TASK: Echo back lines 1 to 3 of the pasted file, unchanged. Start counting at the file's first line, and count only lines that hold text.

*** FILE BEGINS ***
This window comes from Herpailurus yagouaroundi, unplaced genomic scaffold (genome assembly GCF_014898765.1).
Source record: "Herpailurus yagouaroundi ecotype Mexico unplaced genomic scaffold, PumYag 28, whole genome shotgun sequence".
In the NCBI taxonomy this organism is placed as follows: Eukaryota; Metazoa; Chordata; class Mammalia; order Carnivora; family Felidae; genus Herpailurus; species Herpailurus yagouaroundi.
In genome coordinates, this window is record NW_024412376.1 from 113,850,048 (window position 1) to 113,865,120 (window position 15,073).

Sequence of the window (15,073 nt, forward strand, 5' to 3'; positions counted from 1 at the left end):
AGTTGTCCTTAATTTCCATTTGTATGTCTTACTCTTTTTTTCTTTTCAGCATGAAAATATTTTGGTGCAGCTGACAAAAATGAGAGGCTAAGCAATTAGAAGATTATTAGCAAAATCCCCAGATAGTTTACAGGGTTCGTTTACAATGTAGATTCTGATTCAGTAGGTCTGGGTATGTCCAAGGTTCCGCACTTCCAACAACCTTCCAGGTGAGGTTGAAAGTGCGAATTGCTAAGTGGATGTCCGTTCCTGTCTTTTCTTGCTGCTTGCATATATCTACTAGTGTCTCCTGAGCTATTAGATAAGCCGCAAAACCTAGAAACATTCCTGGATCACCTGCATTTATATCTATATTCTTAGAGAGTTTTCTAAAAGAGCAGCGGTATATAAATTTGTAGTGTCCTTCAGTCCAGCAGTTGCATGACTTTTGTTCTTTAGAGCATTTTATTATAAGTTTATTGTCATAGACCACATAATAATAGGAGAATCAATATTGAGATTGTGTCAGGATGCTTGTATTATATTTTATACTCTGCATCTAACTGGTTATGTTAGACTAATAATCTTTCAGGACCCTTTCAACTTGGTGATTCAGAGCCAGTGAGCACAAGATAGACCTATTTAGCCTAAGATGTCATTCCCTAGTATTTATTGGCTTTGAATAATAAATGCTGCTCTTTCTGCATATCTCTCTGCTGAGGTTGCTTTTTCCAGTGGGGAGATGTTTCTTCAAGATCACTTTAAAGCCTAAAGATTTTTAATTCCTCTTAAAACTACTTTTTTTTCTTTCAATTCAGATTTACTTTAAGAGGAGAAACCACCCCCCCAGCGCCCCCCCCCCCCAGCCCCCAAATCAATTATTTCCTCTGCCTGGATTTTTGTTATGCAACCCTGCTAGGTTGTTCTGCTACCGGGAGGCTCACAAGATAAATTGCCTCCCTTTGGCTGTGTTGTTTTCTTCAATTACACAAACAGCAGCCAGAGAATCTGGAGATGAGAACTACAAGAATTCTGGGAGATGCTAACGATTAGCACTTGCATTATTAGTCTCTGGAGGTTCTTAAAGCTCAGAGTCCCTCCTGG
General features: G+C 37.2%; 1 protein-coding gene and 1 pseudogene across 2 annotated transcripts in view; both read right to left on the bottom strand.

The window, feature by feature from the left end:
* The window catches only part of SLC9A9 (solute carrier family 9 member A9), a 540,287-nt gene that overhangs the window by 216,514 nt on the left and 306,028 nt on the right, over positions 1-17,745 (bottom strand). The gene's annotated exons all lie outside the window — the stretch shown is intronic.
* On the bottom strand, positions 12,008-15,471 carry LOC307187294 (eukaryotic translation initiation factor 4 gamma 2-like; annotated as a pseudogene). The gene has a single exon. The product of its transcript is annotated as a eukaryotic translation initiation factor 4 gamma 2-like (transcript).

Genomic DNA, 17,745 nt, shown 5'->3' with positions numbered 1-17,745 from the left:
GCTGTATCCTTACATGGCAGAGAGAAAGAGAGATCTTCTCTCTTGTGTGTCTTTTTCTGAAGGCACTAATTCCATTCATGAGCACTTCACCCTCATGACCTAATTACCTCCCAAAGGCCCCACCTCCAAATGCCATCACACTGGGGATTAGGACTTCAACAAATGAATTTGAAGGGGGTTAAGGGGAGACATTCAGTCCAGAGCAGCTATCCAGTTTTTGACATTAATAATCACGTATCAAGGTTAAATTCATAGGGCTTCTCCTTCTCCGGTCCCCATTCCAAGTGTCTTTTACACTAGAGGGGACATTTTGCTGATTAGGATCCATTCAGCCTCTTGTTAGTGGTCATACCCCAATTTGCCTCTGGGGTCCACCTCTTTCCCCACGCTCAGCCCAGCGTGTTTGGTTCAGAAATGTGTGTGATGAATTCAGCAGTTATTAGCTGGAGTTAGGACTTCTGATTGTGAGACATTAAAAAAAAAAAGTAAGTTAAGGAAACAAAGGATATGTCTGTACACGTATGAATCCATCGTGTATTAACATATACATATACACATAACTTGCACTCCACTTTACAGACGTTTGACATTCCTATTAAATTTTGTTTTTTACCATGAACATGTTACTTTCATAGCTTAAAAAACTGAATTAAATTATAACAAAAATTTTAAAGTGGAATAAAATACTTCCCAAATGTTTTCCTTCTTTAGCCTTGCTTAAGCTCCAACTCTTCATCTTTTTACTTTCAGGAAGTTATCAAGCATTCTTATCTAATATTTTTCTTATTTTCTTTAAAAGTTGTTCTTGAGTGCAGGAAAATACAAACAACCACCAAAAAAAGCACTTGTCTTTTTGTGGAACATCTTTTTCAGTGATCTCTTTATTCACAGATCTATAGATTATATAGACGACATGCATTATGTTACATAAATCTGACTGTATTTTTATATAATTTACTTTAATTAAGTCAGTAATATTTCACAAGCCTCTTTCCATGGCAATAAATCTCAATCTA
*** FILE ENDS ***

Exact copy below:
This window comes from Herpailurus yagouaroundi, unplaced genomic scaffold (genome assembly GCF_014898765.1).
Source record: "Herpailurus yagouaroundi ecotype Mexico unplaced genomic scaffold, PumYag 28, whole genome shotgun sequence".
In the NCBI taxonomy this organism is placed as follows: Eukaryota; Metazoa; Chordata; class Mammalia; order Carnivora; family Felidae; genus Herpailurus; species Herpailurus yagouaroundi.